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Exclusive: Former U.S. First Lady Rosalynn Carter, Actress Glenn Close and Activist Jessie Close Spe


It takes guts to stand in the middle of New York City’s Grand Central Station wearing a t-shirt that says “bipolar,” especially when you’re being filmed for a national public service announcement directed by Ron Howard. Yet, that’s just what Jessie Close did in 2009, when she helped her famous sister Glenn launch Bring Change 2 Mind, an anti-stigma campaign aimed at removing misconceptions about mental illness.

“It was scary,” Jessie says of the very public “outing” of her disease. “But it was glorious and freeing afterward.”

As guests at the 28th annual Rosalynn Carter Symposium on Mental Health Policy at The Carter Center in Atlanta on Nov.1, both Jessie and Glenn Close, along with former U.S. First Lady Rosalynn Carter, sat down for an exclusive interview about how they’re creating change and advancing social inclusion for the mentally ill.

For Mrs. Carter, who’s worked for justice and proper treatment of people with mental illnesses since her pre-White House days (in the early 1970s when her husband, former President Jimmy Carter, was then Governor of Georgia) and now with The Carter Center, the Close sisters’ story is important because it illustrates the positive impact of family support on outcomes for success.

“[They’re] helping everyone understand how mental illnesses can impact someone’s life and relationships,” Mrs. Carter says of Jessie and Glenn Close. “Mental illness isn’t what we see on sensationalized news stories or in movies. People with mental illnesses are sisters or friends, who have many gifts and can make important contributions to their families and communities with our support.”

Jessie Close, 56, wasn’t fully diagnosed with bipolar disorder and mixed-state tendencies until 2004, after decades of ups and downs, battles with alcoholism and a suicide attempt. “It was all family,” she says of her support system on the road to recovery. Now “doing well” on a medication regimen and with regular check-ins from her sister and friends, she chronicles her days on a heartfelt and revealing blog at the Bring Change 2 Mind website, which along with its Facebook page, has become a safe space for people living with mental illness to share their struggles and paths to wellness.

For actress Glenn, 65, founding Bring Change 2 Mind (along with partners The Balanced Mind Foundation, Fountain House, and the International Mental Health Research Organization), was a way to learn more about her sister’s illness and take action against discrimination.

The prejudices against the mentally ill are “similar to those” faced by African Americans before the Civil Rights Movement or by the LGBT community, she says.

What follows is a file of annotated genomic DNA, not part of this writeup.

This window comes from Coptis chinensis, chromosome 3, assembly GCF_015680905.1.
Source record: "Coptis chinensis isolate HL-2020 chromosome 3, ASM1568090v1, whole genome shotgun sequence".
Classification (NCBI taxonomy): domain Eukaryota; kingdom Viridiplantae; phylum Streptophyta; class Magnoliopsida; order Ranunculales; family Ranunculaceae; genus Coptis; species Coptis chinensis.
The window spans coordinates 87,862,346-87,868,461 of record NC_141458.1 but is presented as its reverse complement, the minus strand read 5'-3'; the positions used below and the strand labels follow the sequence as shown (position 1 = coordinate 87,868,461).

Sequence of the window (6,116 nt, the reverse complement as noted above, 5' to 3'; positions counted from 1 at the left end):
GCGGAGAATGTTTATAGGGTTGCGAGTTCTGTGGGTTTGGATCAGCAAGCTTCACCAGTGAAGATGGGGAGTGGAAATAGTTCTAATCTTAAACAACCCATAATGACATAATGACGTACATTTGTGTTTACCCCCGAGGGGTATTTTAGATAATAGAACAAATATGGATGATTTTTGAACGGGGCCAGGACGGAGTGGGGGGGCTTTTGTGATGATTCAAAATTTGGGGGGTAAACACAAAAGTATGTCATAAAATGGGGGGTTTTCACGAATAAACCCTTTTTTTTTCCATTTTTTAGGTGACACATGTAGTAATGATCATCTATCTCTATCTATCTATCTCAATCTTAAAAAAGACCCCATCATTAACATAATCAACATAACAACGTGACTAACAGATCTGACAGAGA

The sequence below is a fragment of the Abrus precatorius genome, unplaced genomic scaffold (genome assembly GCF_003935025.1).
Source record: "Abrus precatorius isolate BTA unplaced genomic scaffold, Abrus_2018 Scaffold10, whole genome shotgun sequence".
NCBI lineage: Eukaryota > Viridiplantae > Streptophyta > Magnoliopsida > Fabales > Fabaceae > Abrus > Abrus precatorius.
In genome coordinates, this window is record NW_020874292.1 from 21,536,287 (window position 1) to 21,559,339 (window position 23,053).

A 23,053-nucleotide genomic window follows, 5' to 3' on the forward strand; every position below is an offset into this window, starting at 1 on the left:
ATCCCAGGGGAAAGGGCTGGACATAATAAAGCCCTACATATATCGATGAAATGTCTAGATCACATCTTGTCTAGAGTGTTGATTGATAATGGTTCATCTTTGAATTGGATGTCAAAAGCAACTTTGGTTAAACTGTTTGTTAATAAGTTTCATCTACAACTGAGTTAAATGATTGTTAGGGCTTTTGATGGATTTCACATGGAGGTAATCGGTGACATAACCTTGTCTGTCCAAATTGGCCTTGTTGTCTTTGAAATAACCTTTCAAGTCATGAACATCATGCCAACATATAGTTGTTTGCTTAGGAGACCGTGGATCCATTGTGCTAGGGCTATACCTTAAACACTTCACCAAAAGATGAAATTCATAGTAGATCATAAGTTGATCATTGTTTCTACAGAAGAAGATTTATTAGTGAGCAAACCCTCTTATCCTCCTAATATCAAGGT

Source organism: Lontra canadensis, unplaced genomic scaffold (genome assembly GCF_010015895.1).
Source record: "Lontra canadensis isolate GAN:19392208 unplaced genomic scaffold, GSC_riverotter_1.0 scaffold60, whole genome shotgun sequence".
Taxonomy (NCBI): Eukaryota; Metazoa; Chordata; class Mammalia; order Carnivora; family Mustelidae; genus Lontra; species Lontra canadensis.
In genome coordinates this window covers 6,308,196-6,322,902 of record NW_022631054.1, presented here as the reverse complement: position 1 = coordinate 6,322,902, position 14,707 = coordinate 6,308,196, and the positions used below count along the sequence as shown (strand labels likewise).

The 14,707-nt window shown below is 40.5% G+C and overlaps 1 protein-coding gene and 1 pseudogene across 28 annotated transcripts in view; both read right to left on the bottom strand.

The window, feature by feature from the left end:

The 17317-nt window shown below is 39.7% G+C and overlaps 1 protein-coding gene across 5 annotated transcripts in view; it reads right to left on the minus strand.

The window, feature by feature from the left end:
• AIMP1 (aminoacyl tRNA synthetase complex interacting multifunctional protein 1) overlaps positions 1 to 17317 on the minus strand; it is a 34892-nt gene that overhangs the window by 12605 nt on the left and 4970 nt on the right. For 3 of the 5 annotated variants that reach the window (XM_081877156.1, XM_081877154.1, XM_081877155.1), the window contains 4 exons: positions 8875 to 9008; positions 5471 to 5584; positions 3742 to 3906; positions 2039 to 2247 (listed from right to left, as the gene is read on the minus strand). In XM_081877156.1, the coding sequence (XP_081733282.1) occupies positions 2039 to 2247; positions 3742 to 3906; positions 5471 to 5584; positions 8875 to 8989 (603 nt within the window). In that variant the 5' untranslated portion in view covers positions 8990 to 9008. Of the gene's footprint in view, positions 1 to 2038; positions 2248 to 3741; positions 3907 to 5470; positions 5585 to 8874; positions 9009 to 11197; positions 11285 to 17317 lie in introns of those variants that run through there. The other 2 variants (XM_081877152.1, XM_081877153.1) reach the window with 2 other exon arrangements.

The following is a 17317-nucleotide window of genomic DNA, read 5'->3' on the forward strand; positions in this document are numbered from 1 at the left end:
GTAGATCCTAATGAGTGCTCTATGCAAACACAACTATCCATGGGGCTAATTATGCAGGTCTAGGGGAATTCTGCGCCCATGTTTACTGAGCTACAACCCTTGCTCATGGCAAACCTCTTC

“It helps that more of us are medically literate,” Glenn Close says. “We know (if you have a mental illness) therapy and medication can lead to recovery and a full life. But stigma hasn’t budged. The most effective way to end stigma is to meet someone who is living with a mental illness.”

Glenn wishes she’d had more background knowledge about mental health while preparing to portray the psychotic Alex Forrest in the 1987 thriller, Fatal Attraction, a role for which she received one of her six Academy Award nominations: “When I was doing research for Fatal Attraction, neither of the two psychiatrists that I talked to brought up the possibility of a mental disorder. Amazingly, it didn’t come up at all.”

Hollywood has come a long way since the 1980s, and Glenn Close lauds fellow actress Claire Danes for making a bipolar character on TV (CIA agent Carrie Mathison on the current hit Showtime program Homeland) “realistic.” However, Glenn herself has turned down three recent scripts because of the way mentally ill persons are handled in the writing. “It’s easy to use mental illness as a plot point, but it’s not responsible.”

The bottom line: education, early intervention, community support, and love from friends and family are essential to bringing more understanding — and less stigma — to mental illness.

“We’ve learned that we have to change the way we look at it,” Mrs. Carter says. “It’s more than just the disease, it’s the whole community.”

“The most effective thing to change people’s perceptions and behavior is personal stories,” Glenn Close says. “If Jessie can sit next to you and say, ‘I live with bipolar disorder and I am in recovery. I’m OK.'”

Photo: Rosalynn Carter (center) hosts Jessie Close (l) and Glenn Close (r) at the 28th annual Mental Health Symposium at The Carter Center on November 1, 2012. Credit: The Carter Center/P. Rohe. For four decades, Rosalynn Carter has worked to reduce the stigma surrounding mental illness. As First Lady, Carter was instrumental in the passing of the Mental Health Systems Act of 1980, which emphasized diagnosis, prevention and patient’s rights. She co-founded The Carter Center in 1982 with her husband, former U.S. President Jimmy Carter, and today continues to provide leadership for policies that promote proper treatment and social integration of the mentally ill. Click here to watch a highlights video from the 2012 symposium and my interview.

For more information about Jessie Close, Glenn Close, and their work to fight stigma, visit

For more information about the Carter Center’s work in the field of mental health, visit

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